DIY Home Improvement, Remodeling & Repair Forum > DIY Home Improvement > Framing and Foundation > Basement Window supporting 2 joists




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Old 01-03-2013, 10:48 AM  
TJ22
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Yes its currently a single. Its on my todo list to double it up. Galvanized hangers and galvanized hanger nails I think they are 16d or maybe 10d, but they were what was required specifically for these hangers.


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Old 01-03-2013, 02:54 PM  
nealtw
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I have a plan, you may not like it but you can think about it.
Cut the two deck joists off at the wall and remove them from under the deck.
Remove brick and rim joist above the window and 3 inches on each side.
Cut back the two floor joists inside and slide in a beam like 3 1/2 x 9 1/2 or whatever fits
Hang the floor joists off the beam inside and out
Replace the lentle with one long enough to work and rebrick.

In fact all the deck joists should be removed from the house and those holes bricked up and a ledger added to the outside of the brick.


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Old 01-03-2013, 07:03 PM  
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Be careful with that neal, you still need to support the brick above the deck.
Good concept though, maybe a piece of steel with some wood on the inside.
Or?....
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Old 01-03-2013, 11:07 PM  
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Yup........................
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Old 01-04-2013, 11:27 AM  
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Way more work than what's needed. Spending 3 or 4 months on a 4-hour project never made sense to me. Along with cutting off perfectly good members.

But, hey, don't listen to me--I've always been guilty of doing things the most practical way for the situation at hand, in a manner that effectively deals with whatever structural requirements are necessary to keep the place standing.
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Old 01-04-2013, 12:59 PM  
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Bridgeman; In your first posting you asked for more information on the sturcture. Now that you know that it has the load of the floor the roof and half a large window and the deck, do you still think a 4x4 will add anything to the structure? As I don't have experience with brick, perhaps you can tell me about the lintel, it dosn't seem to extend past the window frame, is the window frame supporting it?
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Old 01-04-2013, 01:30 PM  
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Neal, I would definitely prefer an easier solution (who wouldn't), however I understand what you are saying and why you suggested it. Its definitely above my pay grade and comfort level. Also you are not the first one to suggest cutting off the deck joists and adding a support beam outside.

Bridgeman, if you have an alternative easier solution I am definitely open to it. And I don't entirely understand lintels myself, but it appears to me that this one is just steel angle holding up the brick around the window.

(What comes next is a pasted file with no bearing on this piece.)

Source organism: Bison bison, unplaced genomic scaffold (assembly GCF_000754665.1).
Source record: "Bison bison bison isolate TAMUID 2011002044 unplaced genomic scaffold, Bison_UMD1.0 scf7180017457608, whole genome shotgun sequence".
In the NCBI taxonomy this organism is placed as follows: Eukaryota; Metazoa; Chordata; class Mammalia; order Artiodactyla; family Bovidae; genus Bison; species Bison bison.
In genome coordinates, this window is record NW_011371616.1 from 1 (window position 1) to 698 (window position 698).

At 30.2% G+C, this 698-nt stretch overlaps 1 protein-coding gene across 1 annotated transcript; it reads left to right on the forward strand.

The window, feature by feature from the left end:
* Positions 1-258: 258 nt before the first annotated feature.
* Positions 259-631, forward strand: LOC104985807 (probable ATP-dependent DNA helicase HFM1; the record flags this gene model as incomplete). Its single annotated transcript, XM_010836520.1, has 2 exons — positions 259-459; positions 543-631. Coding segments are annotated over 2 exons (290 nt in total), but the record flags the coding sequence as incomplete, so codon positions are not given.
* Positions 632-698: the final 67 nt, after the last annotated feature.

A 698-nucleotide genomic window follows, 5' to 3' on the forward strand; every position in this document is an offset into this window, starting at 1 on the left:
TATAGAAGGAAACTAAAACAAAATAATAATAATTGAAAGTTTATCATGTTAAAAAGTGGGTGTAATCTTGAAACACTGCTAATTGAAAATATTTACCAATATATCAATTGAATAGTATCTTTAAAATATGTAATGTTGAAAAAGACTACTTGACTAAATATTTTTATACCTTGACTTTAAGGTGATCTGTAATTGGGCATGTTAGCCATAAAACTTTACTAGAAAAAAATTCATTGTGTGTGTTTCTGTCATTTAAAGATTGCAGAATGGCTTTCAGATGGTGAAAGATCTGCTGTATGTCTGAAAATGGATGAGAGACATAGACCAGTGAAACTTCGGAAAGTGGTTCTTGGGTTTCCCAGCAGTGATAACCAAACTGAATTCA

I really appreciate, everyone taking so much time to help me with this issue. Regardless of the end solution thanks.

I am planning on a temp solution of snugging up 2 screw floor jacks under the 2 joists - which are also nailed to the deck joists. I think this should be adequate support until I can find the right solution for me, or until I can find someone that can implement neals solution.

While I now understand what is correct and ideal, the house has been there 20 years, with very little deflection on the sill plate above the window, so something is holding all that load.
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Old 01-04-2013, 01:56 PM  
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If it's not a bedroom you could just close it down to a 14" window and put studs under the joists. As far as settling goes, you don't know when the deck was installed.
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Old 01-05-2013, 12:30 PM  
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Sorry, nealtw, but it sounds like you might not understand the difference between concentrated loads and uniformly distributed loads. Making a few conservative assumptions and working the numbers backwards (equating the internal resisting moment to an applied external load-induced moment) for a 4 x 4 Doug fir header spanning 33", shows that such would be good for resisting a tad more than one-half ton of concentrated vertical force (1039 lb.), or a uniform load of 756 lb./ft. If that isn't enough to resist the OP's applied loads, there's always the option of going with a shallow steel member. An A36 I-beam (S 4 x 9.5) would be almost 8 times stronger in bending. But going that route would enable welding the unsupported lintel to the bottom flange edge, if a welder qualified for overhead would be brought into the picture. Or skip the welding and just go with a wider, wide-flange steel member supporting both the existing sill and steel angle lintel.

And TJ, your understanding of steel lintels is right on the money.

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Old 01-06-2013, 10:12 PM  
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Bridgeman: to my surprize I did find that douglas fir 4x4 is a min. header in the UBC code But it applies to a single story house with no point loads. As this is a basement and it has half a window above which is a pointload , your 4x4 is not good enough. I learned along time ago that it dosn't matter if the numbers work, it is a matter of code or what some engineer wants to put his name to.


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